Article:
Communication vital on Ukrainian asylum seekers, says O’Donoghue

Limerick Independent Ireland TD Richard O'Donoghue

COMMUNICATION is vital if the Government wants people to come here from Ukraine seeking asylum.

That was the view of Rural Ireland Independent TD Richard O’Donoghue speaking in the Dáil. The County Limerick politician said that the first time fear was sparked was in Bruff when people were told 100 Ukrainian people, whom they were told were women and children, were coming and then 300 arrived.

“There were 100 asylum seekers who were male coming in there, inside an area where there were women and children. That sparked concerns. I was recently in Feenagh, where a park was opened during the week. The community welcomed three Ukrainian families into their area. This was done by working with the community,” he told Minister for Children, Equality, Disability, Integration, and Youth, Roderic O’Gorman.

“The Minister should have seen it. It was absolutely fantastic to see the community welcoming them in. Those families felt welcomed and safe. Equally, this was done in Cappamore where there was communication with the communities.

“They were welcomed in, the women and children, and they were accepted and help was available to them. The same thing happened in Kilmallock and around County Limerick where there was communication. The problem is that nobody coming into this country as an asylum seeker should feel afraid. Equally, the Irish people should not be afraid either from the lack of communication by the Government. All they want to know is who is coming in and what they can do to help, and they will help.”

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The problem, Deputy O’Donoghue maintains, is that the Government drops asylum seekers straight into communities when there are no services for them.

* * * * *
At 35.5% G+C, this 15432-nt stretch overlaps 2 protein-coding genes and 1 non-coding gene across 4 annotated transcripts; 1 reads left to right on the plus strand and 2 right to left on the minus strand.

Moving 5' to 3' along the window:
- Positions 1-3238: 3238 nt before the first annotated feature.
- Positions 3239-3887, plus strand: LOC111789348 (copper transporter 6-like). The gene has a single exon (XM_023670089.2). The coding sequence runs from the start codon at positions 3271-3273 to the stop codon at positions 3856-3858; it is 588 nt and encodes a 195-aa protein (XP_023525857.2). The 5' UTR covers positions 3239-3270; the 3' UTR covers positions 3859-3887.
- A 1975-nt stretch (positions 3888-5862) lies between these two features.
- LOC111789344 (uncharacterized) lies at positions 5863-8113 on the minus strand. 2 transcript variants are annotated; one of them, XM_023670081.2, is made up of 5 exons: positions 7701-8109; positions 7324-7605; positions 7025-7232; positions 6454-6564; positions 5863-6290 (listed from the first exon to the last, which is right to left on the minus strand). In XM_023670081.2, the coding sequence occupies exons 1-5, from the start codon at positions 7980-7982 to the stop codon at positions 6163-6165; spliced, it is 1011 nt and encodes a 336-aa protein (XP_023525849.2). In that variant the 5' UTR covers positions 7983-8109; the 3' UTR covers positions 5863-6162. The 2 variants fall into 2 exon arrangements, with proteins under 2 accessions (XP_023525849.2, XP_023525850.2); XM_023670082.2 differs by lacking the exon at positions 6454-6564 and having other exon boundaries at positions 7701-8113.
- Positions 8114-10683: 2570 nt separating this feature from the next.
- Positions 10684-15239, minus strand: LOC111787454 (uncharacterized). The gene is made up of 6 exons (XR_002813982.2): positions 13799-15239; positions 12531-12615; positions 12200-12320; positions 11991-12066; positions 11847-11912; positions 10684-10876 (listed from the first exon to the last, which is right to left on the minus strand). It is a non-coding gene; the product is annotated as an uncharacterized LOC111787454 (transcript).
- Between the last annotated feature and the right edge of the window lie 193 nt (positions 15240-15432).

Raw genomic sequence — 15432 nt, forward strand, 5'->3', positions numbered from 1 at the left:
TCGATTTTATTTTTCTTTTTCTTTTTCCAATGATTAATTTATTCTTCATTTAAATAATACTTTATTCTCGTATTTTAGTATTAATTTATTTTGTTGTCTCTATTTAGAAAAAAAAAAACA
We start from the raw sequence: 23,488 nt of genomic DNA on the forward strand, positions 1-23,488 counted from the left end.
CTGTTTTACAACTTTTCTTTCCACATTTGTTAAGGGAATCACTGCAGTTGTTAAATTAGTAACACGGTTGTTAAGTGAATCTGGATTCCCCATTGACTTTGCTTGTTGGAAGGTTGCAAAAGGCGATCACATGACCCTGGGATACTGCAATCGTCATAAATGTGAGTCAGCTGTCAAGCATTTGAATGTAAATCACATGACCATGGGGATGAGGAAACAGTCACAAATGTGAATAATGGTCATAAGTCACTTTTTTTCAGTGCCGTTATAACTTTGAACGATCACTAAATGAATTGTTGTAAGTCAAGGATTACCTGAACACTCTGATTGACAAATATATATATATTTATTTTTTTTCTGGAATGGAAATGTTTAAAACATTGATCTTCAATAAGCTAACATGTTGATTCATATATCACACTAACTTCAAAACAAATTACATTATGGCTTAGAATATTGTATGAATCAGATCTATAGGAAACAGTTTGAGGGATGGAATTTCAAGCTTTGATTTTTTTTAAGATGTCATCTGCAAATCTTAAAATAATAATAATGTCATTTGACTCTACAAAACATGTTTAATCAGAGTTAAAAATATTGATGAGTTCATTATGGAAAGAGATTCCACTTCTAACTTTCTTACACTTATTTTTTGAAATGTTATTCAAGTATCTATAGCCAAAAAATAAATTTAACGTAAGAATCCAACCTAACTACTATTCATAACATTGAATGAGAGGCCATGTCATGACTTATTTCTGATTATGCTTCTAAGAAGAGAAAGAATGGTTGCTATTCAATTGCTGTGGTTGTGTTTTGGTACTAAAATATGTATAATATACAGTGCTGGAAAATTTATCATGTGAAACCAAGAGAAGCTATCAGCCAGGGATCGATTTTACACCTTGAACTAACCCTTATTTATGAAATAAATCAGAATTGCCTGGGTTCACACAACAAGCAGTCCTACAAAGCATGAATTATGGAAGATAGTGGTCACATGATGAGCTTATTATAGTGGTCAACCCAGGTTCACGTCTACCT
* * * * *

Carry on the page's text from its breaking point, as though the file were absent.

“The key is communication to, and investment in, the communities, not the other way around. It is like closing the gate in the field when the cattle are outside in the road,” he added.

Minister O’Gorman said there are far-right activists peddling lies about vulnerable people in order to further their own agenda. This, he told Dáil members, has been an increasing theme in the past six months.

“We have seen the emergence of an insidious thread of racism, xenophobia, and unfounded rumours. Misinformation and outright lies have been spread on social media and in communities. There is vilification of men, in particular, who come here seeking international protection, some of whom have been tortured and exploited, who come here seeking refuge and are denigrated as something other, something to be feared.

“International protection means fairly and humanely examining a claim for asylum, sheltering and supporting people while that claim is assessed, and giving people the right to stay here in safety where it is adjudicated that this right is needed. We should not be ashamed of doing that, nor should we shy away from it. This also means that some people will not be successful in their applications and will have to return to their home countries. We should not vilify those people either.”

Minister O’Gorman went onto say that our deep history of immigration means we have an instinctive understanding of the plight of those seeking to make a better life elsewhere.

“There is not one Irish person who has not had a family member – a male family member – who has gone abroad seeking a better life as an economic migrant. We view them as our families and proud relatives living elsewhere and we should recognise that other countries do that as well. It cannot be an accepted norm that the provision of basic shelter to any human being relies on the consent of another, whether from Ireland or abroad. I have always believed that respect for human rights and an understanding of the plight of people in need – particularly those forced to flee abroad – is the mark of Irishness.”